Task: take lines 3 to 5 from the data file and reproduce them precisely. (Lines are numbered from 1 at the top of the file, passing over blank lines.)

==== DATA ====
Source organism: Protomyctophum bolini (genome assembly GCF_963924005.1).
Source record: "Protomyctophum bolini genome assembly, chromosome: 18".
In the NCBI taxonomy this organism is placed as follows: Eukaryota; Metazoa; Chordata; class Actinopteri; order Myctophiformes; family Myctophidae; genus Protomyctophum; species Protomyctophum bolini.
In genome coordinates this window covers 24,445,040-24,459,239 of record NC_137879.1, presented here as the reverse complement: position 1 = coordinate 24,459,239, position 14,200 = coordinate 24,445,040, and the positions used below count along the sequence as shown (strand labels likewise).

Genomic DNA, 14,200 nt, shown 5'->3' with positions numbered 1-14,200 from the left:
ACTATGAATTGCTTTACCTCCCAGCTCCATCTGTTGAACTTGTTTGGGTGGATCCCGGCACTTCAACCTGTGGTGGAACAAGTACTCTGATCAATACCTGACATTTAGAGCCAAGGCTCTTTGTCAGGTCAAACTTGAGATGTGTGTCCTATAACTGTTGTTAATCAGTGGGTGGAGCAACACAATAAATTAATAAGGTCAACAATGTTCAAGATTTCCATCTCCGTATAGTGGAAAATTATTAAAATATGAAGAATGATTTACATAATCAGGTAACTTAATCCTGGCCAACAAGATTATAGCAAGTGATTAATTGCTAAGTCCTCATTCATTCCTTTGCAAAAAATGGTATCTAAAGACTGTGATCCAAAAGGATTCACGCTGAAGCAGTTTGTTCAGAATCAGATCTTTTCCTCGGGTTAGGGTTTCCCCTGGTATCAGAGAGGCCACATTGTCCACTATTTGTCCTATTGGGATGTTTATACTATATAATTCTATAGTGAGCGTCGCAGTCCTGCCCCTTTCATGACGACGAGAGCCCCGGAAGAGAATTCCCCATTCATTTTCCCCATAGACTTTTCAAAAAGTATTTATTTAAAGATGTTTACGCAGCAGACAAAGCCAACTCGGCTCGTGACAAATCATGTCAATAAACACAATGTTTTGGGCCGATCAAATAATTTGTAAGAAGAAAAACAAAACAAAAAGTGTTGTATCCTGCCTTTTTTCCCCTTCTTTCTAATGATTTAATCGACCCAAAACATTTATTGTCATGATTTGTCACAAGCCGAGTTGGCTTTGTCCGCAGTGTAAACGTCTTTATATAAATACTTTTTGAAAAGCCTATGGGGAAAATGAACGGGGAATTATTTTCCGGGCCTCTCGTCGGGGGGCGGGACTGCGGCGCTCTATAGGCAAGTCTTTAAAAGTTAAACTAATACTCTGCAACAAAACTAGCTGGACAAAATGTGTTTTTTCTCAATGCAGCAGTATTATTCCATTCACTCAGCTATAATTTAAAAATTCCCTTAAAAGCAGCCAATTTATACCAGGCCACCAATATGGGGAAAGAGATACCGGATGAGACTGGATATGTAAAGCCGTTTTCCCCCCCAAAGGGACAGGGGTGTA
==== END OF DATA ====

In the NCBI taxonomy this organism is placed as follows: Eukaryota; Metazoa; Chordata; class Actinopteri; order Myctophiformes; family Myctophidae; genus Protomyctophum; species Protomyctophum bolini.
In genome coordinates this window covers 24,445,040-24,459,239 of record NC_137879.1, presented here as the reverse complement: position 1 = coordinate 24,459,239, position 14,200 = coordinate 24,445,040, and the positions used below count along the sequence as shown (strand labels likewise).

Genomic DNA, 14,200 nt, shown 5'->3' with positions numbered 1-14,200 from the left: